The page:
While the ELD mandate does not change the hours of service rules or the agricultural commodity exception, some carriers have raised questions as to how the agricultural exception and hours of service rule work with the ELD mandate. FMCSA offers the following guidance in response to some of these concerns.

First, the agricultural commodity exception could be read to apply only when the commodity is being transported, and not to movements of an unladen vehicle heading to pick up a load or returning from a delivery. FMCSA’s opinion is that the legislative intent was to provide “round-trip relief” to farmers. As such, the newly proposed guidance makes clear that the agricultural commodity exception applies to a driver operating an unladen commercial motor vehicle “used in transportation either to a source to pick up

an agricultural commodity or on a return trip following delivery of an agricultural commodity.” This will formalize the position of which FMCSA has been advising interested parties informally.

Second, enforcement personnel have interpreted the agricultural commodity exception to be inapplicable to any portion of a trip if the destination exceeds 150 air-miles from the source. Currently, the regulation states that hours of service regulations will not apply to “[d]rivers transporting agricultural commodities from the source of the agricultural commodities to a location within a 150-air-mile radius from the source.” The strict interpretation by some enforcement personnel reads “location” to mean only the final destination of the load.

FMCSA now proposes to define “location” as the outer limit of the exception distance, i.e. 150 air-miles from the source. This means the agricultural commodity exception would apply for the first 150 air-miles of a trip from the source, regardless of the final destination. Once the driver crossed the 150 air-mile point, he or she would be subject to the hours of service rule for the remainder of the trip. Essentially, when transporting agricultural commodities, the driver gets 150 “free” air-miles before hours of service rules kick in.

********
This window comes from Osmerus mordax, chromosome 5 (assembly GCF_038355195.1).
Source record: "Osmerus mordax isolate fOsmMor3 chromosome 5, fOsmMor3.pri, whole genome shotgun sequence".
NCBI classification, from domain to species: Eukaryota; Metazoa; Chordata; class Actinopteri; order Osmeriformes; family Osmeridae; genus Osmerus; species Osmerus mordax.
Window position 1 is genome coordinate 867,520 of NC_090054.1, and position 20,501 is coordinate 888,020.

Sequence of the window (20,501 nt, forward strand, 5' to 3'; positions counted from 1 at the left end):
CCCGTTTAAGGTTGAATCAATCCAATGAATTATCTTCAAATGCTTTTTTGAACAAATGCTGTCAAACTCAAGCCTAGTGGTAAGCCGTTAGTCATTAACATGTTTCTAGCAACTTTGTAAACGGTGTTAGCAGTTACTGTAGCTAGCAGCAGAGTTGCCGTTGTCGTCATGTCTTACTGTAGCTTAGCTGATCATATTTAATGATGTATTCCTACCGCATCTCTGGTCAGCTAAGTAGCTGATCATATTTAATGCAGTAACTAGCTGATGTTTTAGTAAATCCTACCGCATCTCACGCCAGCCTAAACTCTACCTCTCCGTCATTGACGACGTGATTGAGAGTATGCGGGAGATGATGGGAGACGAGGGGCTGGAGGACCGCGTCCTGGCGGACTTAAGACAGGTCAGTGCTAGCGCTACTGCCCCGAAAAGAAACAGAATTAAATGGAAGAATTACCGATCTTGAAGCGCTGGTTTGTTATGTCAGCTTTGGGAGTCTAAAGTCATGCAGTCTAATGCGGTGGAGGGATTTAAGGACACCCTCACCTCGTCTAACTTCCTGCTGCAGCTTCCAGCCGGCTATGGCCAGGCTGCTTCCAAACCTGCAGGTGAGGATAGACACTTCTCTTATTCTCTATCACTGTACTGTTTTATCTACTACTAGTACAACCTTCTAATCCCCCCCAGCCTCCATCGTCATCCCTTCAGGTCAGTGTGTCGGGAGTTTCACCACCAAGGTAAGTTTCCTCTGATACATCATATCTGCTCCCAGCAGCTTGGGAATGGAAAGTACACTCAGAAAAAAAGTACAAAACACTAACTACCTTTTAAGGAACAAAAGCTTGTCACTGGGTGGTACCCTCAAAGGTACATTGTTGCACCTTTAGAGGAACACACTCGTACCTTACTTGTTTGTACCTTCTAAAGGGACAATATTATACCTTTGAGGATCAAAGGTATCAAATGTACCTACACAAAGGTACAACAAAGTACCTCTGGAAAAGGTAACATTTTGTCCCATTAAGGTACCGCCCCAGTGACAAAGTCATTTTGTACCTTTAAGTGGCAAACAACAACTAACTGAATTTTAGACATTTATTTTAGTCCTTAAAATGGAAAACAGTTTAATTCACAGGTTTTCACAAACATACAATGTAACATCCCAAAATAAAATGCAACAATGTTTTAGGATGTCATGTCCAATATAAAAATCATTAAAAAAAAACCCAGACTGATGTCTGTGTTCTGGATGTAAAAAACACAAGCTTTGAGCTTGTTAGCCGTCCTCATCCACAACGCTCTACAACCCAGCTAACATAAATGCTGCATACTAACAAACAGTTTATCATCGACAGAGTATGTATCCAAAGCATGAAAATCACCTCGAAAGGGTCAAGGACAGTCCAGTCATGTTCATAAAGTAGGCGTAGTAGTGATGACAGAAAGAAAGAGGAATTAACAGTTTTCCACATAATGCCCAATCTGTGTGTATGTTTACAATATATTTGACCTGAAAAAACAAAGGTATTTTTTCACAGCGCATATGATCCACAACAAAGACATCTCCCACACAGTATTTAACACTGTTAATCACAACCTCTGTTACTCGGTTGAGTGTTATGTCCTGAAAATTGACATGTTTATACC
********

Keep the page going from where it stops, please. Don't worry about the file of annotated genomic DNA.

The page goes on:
Lastly, FMCSA seeks public comment on some other guidance requests from the industry. Transporters have requested clarification on what constitutes a “source” of agricultural commodities. Specifically, questions have arisen regarding the classification of grain elevators and livestock sale barns, originating points for many agricultural commodity loads. Currently, these locations are not considered “sources” under the statutory and regulatory terminology. Additionally, transporters have asked if the agricultural commodity exception would apply if the driver were to pick up partial loads at two or more locations. Really, the question is whether the calculation of the 150 air-mile radius restarts when there is a pickup at a subsequent “source.” To this point, informal guidance has stated that the 150 air-mile radius is calculated from the first source of an agricultural commodity, and no subsequent stops extend it. FMCSA is requesting public comment on this interpretation and how additional sources may affect the exception.

Public comments on this proposed guidance can be submitted to FMCSA online at www.regulations.gov or through the mail to Docket Management Facility, U.S. Department of Transportation, 1200 New Jersey Avenue, SE, West Building Ground Floor, Room W12-140, Washington, DC 20590-0001. If you have comments or concerns, make your voice heard! FMCSA is looking for industry feedback.

If you’d like more information, please contact Steve Setliff at 804.377.1261.